Chandan Mandal, The Himalayan Times, 1 Dec 2017
A nationwide tiger census kicked off from the Parsa National Park (PNP) on Thursday.
As per the its commitment to the Global Tiger Recovery Plan, which was endorsed during 2010 St Petersburg Declaration on Tiger Conservation, Nepal is working to double its tiger population up to 250 or more by 2022.
“We are hoping to reach the goal earlier than other countries because of our improved tiger conservation. It won’t be a big surprise if Nepal emerges as the only country succeeding in doubling its tiger population by the assigned year,” said Man Bahadur Khadka, director general of the Department of National Parks and Wildlife Conservation (DNPWC).
According to 2013 census, the number tigers in the country stood at 198, of which 120 were counted in Chitwan National Park (CNP), 50 in Bardiya National Park (BNP), 17 in Shuklaphanta National Park (SNP), seven in PNP, and four in Banke National Park.
Since the last census, separate tiger survey conducted inside the protected areas over the years has indicated that the country’s tiger population has been growing rapidly.
The country has also endorsed the “Tiger Conservation Action Plan for Nepal (2016-2020)” for effective conservation of wildcats.
The census, launched by Ministry of Forest and Soil Conservation (MoFSC) Secretary Yubak Dhoj GC amid a ceremony held at the PNP, will continue in all the protected areas and forest areas known to have tigers.
Last October, Nepal and India for the first time had decided to conduct joint tiger census from the second week of November.
However, the plan was delayed by two weeks due to the elections in the country.
“This is the first time we have been conducting tiger population survey simultaneously. Such initiation will minimise the duplication of tigers, which roam around the protected areas of the both countries,” said Khadka.
The census will be conducted using camera trapping method.
According to Khadka, tiger habitat has been divided into three complexes: Chitwan-Parsa Complex; Banke-Bardiya Complex; and Shukla-Laljhadi-Jogbudha Complex.
These areas with tiger population have been further divided into total 1887 grids - each with an area of 4 sq km. For monitoring tiger population, 1,200 high-tech automatic cameras will be installed in these grids of protected areas and forests.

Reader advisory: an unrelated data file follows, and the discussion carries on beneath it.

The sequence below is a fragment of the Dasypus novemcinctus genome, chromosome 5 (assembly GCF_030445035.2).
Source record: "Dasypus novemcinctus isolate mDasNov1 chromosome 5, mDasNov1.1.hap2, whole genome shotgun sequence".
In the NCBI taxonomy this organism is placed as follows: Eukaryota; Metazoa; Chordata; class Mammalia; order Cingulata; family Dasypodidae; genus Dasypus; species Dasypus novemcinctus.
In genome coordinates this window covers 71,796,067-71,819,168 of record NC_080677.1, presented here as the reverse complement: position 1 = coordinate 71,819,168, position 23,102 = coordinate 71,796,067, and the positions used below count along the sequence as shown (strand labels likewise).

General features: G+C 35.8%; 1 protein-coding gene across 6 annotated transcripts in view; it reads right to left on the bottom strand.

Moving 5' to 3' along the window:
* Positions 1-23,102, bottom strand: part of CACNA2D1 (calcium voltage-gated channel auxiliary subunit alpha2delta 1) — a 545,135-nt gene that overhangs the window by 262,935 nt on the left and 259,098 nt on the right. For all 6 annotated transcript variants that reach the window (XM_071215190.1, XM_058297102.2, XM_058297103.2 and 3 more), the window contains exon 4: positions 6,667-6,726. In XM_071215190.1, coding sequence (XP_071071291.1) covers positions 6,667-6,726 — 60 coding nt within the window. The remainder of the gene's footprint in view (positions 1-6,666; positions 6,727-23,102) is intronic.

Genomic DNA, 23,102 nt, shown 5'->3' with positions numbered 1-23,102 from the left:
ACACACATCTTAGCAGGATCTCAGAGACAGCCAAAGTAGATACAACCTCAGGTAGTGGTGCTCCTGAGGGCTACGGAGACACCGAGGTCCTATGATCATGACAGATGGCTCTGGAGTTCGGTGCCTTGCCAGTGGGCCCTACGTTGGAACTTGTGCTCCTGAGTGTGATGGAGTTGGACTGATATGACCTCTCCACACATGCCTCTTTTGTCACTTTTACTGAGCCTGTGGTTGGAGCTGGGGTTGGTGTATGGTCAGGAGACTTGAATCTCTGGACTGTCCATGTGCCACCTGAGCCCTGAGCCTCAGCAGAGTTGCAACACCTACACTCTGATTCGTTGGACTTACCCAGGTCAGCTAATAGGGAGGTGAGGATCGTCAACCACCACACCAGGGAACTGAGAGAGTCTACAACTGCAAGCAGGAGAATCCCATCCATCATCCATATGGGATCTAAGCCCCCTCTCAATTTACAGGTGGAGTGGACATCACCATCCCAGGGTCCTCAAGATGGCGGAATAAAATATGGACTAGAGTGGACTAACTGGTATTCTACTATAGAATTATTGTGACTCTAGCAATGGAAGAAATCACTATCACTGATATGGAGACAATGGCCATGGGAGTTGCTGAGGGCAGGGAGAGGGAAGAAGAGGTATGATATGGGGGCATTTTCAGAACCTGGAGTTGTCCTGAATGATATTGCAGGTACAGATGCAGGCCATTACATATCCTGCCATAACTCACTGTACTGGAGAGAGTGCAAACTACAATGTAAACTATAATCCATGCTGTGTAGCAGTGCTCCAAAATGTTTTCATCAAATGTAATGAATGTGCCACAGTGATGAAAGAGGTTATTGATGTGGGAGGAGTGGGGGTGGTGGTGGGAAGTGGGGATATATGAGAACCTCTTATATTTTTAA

At least one pair of cameras will be set up in each grid to track tiger movement. The camera trapping method, a popular method for studying wild animals, employs automatically operated cameras with infrared sensor that captures any movement that passes in front of them.
“This is very scientific and reliable method to know about the tiger population in our protected areas,” said Khadka.
The census is expected to go on for 66 days. Besides human resources, elephants will also be mobilised on census duty.
Human resources from the DNPWC, National Trust for Nature Conservation (NTNC), protected areas officials, World Wildlife Fund (WWF) Nepal, Nepal Army, District Forest Offices, and representatives from the buffer zone committees, among others, are being mobilised for the count. The total expenditure of running the census is estimated at Rs 32 million.
The WWF Nepal and Zoological Society of London Nepal have provided financial and technical assistance while NTNC has supported technical and managerial aspects.
Saving big cats
The last tiger census in 2013 put the number of wild tigers in the country at 198 (163-235), an increase in population by 63 percent from the last survey in 2009
Chitwan National Park: 120 (98-139); 91 in 2009
Bardiya National Park: 50 (45-55); 18 in 2009
Shuklaphanta Wildlife Reserve: 17 (13-21); 8 in 2009
Parsa Wildlife Reserve*: 7 (4-13)
Banke National Park: 4 (3-7); comeback of tigers
* Now Parsa National Park